Naturalism in ‘Miss Julie’

April 24, 2019 by Essay Writer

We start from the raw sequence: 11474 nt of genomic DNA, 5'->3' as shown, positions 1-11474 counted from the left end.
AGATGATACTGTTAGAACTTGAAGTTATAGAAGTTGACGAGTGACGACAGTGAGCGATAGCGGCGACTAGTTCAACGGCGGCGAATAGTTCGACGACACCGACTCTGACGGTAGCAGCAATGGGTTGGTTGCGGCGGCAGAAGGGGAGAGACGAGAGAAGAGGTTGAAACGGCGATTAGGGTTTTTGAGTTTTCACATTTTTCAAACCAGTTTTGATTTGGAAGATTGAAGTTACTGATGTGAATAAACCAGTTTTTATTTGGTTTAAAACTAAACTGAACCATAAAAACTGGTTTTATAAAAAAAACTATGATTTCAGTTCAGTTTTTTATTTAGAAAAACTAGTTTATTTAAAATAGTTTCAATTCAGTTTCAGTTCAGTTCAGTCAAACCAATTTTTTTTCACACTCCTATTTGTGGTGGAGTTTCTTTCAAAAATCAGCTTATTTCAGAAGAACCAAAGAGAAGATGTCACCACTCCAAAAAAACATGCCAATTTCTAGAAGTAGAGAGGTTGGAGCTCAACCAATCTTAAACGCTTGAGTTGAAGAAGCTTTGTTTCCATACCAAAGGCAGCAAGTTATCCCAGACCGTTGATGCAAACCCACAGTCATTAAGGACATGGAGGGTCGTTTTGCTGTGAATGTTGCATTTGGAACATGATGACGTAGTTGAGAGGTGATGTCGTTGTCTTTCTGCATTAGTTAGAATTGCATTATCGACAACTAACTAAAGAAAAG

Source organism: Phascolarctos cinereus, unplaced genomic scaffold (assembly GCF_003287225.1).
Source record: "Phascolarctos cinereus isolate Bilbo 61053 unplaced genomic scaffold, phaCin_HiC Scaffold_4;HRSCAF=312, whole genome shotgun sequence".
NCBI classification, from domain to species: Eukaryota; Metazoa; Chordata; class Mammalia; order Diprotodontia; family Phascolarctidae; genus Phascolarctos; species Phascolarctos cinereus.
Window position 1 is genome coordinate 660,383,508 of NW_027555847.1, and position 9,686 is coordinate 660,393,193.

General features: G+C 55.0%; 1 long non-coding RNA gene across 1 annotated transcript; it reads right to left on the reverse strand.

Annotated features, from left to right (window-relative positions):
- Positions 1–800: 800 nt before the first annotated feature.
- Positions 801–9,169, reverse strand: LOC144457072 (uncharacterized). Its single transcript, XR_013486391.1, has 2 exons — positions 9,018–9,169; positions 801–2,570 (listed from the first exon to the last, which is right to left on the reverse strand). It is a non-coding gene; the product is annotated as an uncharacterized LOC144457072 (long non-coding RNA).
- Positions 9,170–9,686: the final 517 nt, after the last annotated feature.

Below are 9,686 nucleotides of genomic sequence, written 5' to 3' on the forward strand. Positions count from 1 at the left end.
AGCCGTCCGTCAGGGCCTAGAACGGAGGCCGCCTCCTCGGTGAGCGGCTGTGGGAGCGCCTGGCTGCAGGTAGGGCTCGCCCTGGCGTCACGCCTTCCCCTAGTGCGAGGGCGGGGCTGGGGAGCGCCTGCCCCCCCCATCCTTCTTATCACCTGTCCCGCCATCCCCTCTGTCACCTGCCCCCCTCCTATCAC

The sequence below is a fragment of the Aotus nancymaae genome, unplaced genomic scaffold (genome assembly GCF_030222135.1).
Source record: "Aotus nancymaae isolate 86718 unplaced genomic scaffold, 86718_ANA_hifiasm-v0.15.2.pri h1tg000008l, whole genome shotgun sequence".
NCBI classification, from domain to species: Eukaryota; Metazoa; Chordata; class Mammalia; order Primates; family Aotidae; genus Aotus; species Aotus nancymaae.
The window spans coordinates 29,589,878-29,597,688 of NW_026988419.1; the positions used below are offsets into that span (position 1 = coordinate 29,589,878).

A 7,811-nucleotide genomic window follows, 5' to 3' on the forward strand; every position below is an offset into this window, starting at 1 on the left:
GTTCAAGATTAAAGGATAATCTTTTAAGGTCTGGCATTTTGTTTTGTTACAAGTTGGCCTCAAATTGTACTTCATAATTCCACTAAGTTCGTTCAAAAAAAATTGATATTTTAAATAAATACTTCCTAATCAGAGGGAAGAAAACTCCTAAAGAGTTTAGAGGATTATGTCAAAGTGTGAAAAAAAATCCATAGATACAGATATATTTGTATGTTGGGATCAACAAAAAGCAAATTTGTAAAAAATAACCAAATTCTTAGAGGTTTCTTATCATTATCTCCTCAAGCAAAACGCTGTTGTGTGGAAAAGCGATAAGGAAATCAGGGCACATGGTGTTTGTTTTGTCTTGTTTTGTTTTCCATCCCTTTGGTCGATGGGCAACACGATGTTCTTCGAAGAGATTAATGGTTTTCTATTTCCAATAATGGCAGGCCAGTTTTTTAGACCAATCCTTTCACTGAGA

Writers involved in the naturalist movement believed that actors’ lines should be spoken naturally, and that mechanical movements, vocal effects, and irrational gestures should be banished. A return to reality was proposed, with the old theatrical attitudes replaced with effects produced solely by the voice. There was a call to individualise characters, instead of generalising them, to produce characters whose minds and bodies would function as they would in real life. Strindberg’s ‘Miss Julie’ has been said to be an excellent example of this movement, as it involves stress on multiple motivation of action; a departure from the stereotypical depictions of character; and random, illogical dialogue. Strindberg’s naturalistic conception of theatre also extends to non-literary aspects of staging such as stage décor, lighting, and make-up. Strindberg avoids the regularity of mechanical question and answer dialogue, instead allowing his dialogue to meander, encouraging themes to be repeated and developed over the course of the play. In the preface to the play, Strindberg explains that he has broken with tradition by avoiding “symmetrical, mathematically constructed dialogue.” The sexual tension and hidden aggression in the first scene of ‘Miss Julie’ could be said to be an example of this, especially while the cook Christine is present with Julie and Jean to inhibit the expression of what they really mean. However, it is noticeable that Strindberg’s sub-textual dialogue at the start of the play radically changes once the seduction is completed and there is no more to hide. It is then that the dialogue becomes explicit and ceases to meander. An excessively theatrical scene occurs at the point where Julie grows conscious of her humiliation, falls to her knees, clasps her hands, and cringes before Jean, who rises to stand triumphantly, and symbolically, over her. There is also the bluntly overt exchange of lines such as, ‘Beast!’ ­ ‘Menial! Lackey!’ ­ ‘Menial’s whore, lackey’s harlot!’ It has been proposed that this retreat to the characteristics of old theatricality is perhaps only redeemed in the last minutes, when the stage action becomes solemnly symbolic. The end of the relationship is represented by the decapitation of Julie’s songbird; the sudden ring of the Count’s bell introduces a character that has been silent throughout, present only in spirit. Jean places a razor in Julie’s hand, and she walks out to her death in silence, as if in a hypnotic trance. Her death is not as melodramatic or theatrical as her previous behaviour, so this goes some way to compensate for earlier lapses. Strindberg expressed an aversion to dividing his play into acts, as he believed that, “the declining capacity for illusion is possibly affected by intervals, which give spectators the time to reflect and thereby withdraw from the suggestive influence of the author hypnotist.” His theory centres on the assumption that by eliminating intervals, which act as breaks from the action, continuity would improve, thereby increasing the intense nature of the plays action and creating a claustrophobic environment. In order not to break the illusion, he also wanted to be rid of any musicians that the audience could see, and would not tolerate supper-parties, or other such distracting elements common in the Victorian theatre, and demanded total blackout in the auditorium to make sure. Strindberg wanted his plays to be viewed with thought and intellect, therefore he strove to eliminate all possibility of detached enjoyment, as he did not believe that the theatre should be used as a form of light entertainment, “popular enough for the middle classes…to be able to grasp without too much effort, what the minority is arguing about.” All of Strindberg’s requirements for the intense concentration of the audience during the performance clearly indicate his ideas of dramatic illusion. His audience was to be completely convinced of the reality of the world on the stage, and transported wholly into it. As for the stage setting for ‘Miss Julie’, Strindberg decided to show only part of the kitchen in which the action was to take place, and requested that what was seen should be arranged diagonally, in order that the audience should complete what was not seen by visualising it in their imagination. He echoed a common cry when he asked for the kitchen shelves and utensils to be real props, not just painted on a canvas backdrop. He wanted all barriers between the audience and the stage removed, such as the orchestra and side boxes. The seats were to be raised to bring the audience at an equal level to the actors, and he suggested that auditoriums should be smaller, and more intimate, to have the desired effect of involving the audience, rather than distancing them from the action. Strindberg was not a playwright associated solely with naturalism, since plays such as ‘The Ghost Sonata’ were known as examples of subjective drama, the very opposite of naturalism. The critic Styan has also stated, “By the fall of the curtain, the dialogue has entirely ceased to meander realistically, and it is hard to recognise the play itself as a cornerstone of the naturalistic movement.” However, Strindberg’s preface to ‘Miss Julie’ has been heralded as the best manifesto of naturalism written, and the techniques that he advocated such as the removal of intervals and orchestras, the use of real props, and a reduction in theatre size, have come to have strong repercussions in modern theatre. Bibliography: “Three Plays: Strindberg” “Modern Theories of Drama: 1840 ­ 1990” ­ G. Brandt “Modern Drama in Theory and Practice 1” ­ U. L. Styan

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